To resolve a problem is to do something that yields an outcome that is good enough, that satisfies. Problem resolvers take a clinical approach to problems; they rely heavily on experience, trial and error, qualitative judgments, and common sense. They try to identify the cause of a problem, remove or suppress it, and thereby return to a previous state. To solve a problem is to do something that yields the best possible outcome, that optimizes. Problem solvers take a research approach to problems. They rely heavily on experimentation and quantitative analysis. To dissolve a problem is to eliminate by redesigning the system that has it. Problem dissolvers try to idealize, to approximate an ideal system and thereby do better in the future than the best that can be done now. To problem dissolvers problems are opportunities, not threats. By redesigning the systems with problems, a better performance than the best currently possible can be obtained. This involves creativity also. Everyone would like to be creative, but what is creativity? It is my belief and the school of thought that I represent that it is the ability to identify self-imposed constraints, remove them, and explore the consequences. Unfortunately, knowing what creativity is does not help much in any effort to capture it. The principal difficulty lies in identifying self- imposed constraints; we are generally unaware of them. There are many ways of raising them to consciousness or avoiding them even without raising them to copiousness. Among them are lateral thinking, brain storming, synectics, conceptual block-bursting, and idealized design, the last of which, I believe is the most effective.
    An idealized redesign is one prepared on the assumption that the system was destroyed last night but its environment remains intact. It is this assumption that removes most self-imposed constraints. The product of idealized redesign is a design of a system with which the designers would now replace the system assumed to have been destroyed; that is, if they were completely free to do so. The only constraints placed on the design are (1) that it be technologically feasible, to preclude science fiction, and (2) that it be operationally viable, capable of surviving the current environment ‘If’ it were brought into existence. However, the design need not be capable of being brought into existence. Nevertheless, the designers are always surprised at how closely their design can be approximated. The reason is that the idealized design process clearly reveals that that many constraints thought to be externally imposed are actually self – imposed. The above reasoning can be easily backed up with many practical examples.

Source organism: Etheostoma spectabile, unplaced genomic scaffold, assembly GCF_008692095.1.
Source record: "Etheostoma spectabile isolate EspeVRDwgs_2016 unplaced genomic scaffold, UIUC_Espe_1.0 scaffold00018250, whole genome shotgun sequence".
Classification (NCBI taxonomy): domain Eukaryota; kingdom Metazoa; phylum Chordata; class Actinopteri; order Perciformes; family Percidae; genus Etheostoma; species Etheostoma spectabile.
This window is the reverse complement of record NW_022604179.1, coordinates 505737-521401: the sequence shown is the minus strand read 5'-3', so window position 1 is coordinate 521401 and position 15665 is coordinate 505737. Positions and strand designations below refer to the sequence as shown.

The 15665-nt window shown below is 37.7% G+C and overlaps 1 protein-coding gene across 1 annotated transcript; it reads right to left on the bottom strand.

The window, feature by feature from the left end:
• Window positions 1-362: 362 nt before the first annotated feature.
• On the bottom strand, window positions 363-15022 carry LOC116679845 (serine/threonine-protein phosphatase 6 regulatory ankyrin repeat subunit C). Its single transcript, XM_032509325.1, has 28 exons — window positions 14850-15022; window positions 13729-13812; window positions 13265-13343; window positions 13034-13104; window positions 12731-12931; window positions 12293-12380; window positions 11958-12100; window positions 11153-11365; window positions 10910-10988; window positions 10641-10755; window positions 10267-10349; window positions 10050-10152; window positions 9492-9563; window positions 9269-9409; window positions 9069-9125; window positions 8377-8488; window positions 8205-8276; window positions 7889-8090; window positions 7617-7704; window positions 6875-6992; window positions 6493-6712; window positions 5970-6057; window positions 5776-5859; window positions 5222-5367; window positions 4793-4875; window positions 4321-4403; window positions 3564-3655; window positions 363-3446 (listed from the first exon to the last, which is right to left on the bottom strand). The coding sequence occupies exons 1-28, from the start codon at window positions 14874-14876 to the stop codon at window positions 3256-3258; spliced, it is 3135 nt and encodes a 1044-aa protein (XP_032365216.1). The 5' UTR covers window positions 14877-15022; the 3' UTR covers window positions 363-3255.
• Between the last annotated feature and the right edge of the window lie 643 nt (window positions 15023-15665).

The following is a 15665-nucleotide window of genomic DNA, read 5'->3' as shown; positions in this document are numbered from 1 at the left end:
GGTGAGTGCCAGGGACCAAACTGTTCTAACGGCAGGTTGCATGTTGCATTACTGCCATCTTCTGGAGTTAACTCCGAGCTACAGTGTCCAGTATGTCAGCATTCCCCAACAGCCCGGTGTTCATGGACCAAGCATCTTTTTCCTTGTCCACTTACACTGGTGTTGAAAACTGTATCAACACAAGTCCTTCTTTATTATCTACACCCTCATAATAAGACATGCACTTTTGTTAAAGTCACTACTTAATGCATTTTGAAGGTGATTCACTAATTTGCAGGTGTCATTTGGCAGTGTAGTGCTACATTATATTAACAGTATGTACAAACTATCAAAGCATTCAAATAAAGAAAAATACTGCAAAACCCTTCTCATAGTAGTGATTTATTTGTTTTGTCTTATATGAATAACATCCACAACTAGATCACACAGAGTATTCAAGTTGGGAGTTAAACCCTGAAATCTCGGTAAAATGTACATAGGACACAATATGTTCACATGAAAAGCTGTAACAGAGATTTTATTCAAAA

To idealize is to think without constraints. To think without constraints is to think creatively.
    Not all ideas presented to management are good. Defenses against the bad are necessary, but they tend to be applied to the good ones as well. This makes it difficult to innovate in many organizations. I will very briefly identify some of the most commonly used defenses:
    – Has this idea ever been applied successfully?
    -The idea is a good one but it doesn’t apply to our kind of business or in our kind of environment.
    -Have any applications of your idea failed?
    -This is nothing but…
    -We tried it a long time ago and it didn’t work then, why should it now?
    – (Such and such a ) company tried this idea and it didn’t work there. Why should it here?
    Lastly I would like to cover problematic proclivities. There are too many of these traits to start treating here , so I’ll focus on the seven (covered in detail in the Hunt and Gilovich books and in other scientific literature) that I believe have the greatest adverse effects on our ability to analyze problems:
    -There is an emotional dimension to almost every thought we have and every decision we make.
    -Mental shortcuts our unconscious minds take influence our conscious thinking.